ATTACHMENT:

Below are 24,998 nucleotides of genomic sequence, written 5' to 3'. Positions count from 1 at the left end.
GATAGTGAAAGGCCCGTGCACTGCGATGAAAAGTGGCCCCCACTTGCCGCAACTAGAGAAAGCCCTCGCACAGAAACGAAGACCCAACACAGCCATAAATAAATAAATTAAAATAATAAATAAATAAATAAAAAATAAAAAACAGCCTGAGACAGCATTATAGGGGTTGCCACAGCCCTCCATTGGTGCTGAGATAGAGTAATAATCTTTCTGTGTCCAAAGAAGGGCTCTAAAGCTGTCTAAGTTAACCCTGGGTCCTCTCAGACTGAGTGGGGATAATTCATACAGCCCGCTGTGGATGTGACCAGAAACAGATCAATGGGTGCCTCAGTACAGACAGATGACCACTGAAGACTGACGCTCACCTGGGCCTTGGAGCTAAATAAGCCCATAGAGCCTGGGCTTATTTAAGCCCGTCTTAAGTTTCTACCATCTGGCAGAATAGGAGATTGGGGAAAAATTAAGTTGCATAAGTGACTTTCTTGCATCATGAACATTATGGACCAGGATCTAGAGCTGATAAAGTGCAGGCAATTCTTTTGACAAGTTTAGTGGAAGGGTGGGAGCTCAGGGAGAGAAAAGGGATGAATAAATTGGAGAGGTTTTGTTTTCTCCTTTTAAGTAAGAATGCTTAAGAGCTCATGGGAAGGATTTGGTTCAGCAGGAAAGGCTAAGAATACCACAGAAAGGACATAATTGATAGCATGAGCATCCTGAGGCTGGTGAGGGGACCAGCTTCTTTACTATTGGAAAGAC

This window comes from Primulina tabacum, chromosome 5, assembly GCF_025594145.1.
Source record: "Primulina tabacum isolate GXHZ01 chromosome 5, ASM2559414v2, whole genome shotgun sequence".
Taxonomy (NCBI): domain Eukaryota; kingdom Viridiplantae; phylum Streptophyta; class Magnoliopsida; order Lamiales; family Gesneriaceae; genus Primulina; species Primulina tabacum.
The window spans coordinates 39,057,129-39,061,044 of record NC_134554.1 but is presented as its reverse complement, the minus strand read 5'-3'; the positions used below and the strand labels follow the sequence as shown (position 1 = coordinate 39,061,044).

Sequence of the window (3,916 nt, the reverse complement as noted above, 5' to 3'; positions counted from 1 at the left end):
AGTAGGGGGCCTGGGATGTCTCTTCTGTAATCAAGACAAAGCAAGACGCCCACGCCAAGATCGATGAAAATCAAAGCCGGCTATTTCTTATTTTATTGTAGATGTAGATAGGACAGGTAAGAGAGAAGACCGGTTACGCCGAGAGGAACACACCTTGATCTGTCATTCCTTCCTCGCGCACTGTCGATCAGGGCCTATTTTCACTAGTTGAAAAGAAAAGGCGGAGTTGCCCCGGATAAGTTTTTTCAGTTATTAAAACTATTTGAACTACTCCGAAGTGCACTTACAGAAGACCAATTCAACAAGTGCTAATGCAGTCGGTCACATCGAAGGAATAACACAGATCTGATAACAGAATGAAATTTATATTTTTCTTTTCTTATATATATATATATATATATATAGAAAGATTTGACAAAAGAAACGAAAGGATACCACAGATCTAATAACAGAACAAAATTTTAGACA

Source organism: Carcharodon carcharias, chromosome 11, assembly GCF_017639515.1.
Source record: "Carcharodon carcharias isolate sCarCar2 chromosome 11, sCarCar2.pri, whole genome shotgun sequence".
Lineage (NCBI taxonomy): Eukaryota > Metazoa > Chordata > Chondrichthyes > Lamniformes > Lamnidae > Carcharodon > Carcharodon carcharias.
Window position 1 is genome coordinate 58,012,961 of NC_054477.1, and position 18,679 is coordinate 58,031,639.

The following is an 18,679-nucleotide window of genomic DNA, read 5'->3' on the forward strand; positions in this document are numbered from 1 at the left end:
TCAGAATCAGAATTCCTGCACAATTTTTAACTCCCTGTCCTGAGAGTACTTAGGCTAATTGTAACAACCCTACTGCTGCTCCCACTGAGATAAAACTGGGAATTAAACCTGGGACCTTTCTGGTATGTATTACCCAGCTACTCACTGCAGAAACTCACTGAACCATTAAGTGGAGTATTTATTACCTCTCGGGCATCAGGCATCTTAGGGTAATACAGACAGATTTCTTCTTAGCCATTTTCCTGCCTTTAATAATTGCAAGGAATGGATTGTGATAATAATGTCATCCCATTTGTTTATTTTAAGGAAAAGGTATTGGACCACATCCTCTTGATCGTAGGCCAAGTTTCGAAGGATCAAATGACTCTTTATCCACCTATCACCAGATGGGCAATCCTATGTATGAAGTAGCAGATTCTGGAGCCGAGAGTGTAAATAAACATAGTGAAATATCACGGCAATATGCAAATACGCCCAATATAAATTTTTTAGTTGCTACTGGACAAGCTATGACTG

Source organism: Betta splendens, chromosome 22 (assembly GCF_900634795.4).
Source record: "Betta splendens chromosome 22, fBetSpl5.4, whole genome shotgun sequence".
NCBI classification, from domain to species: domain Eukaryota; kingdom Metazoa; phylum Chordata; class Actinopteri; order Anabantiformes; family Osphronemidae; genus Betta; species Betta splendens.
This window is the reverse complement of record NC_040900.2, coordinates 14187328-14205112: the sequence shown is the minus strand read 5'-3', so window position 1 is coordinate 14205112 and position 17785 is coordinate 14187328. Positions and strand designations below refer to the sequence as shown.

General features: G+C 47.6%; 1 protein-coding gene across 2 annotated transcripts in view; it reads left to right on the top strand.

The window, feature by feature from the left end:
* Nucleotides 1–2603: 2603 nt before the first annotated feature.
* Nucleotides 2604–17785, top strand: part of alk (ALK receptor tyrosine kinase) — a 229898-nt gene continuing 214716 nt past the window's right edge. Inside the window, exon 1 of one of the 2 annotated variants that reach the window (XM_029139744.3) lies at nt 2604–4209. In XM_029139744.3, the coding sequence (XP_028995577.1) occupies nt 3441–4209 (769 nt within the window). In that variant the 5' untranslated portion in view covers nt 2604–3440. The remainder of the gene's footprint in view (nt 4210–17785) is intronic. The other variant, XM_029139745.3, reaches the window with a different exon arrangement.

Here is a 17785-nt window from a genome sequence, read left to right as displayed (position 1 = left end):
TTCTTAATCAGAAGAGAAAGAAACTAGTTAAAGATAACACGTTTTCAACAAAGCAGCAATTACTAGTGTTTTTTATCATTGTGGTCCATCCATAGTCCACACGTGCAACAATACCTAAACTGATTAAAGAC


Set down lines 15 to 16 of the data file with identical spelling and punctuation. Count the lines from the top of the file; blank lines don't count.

Source organism: Betta splendens, chromosome 22 (assembly GCF_900634795.4).
Source record: "Betta splendens chromosome 22, fBetSpl5.4, whole genome shotgun sequence".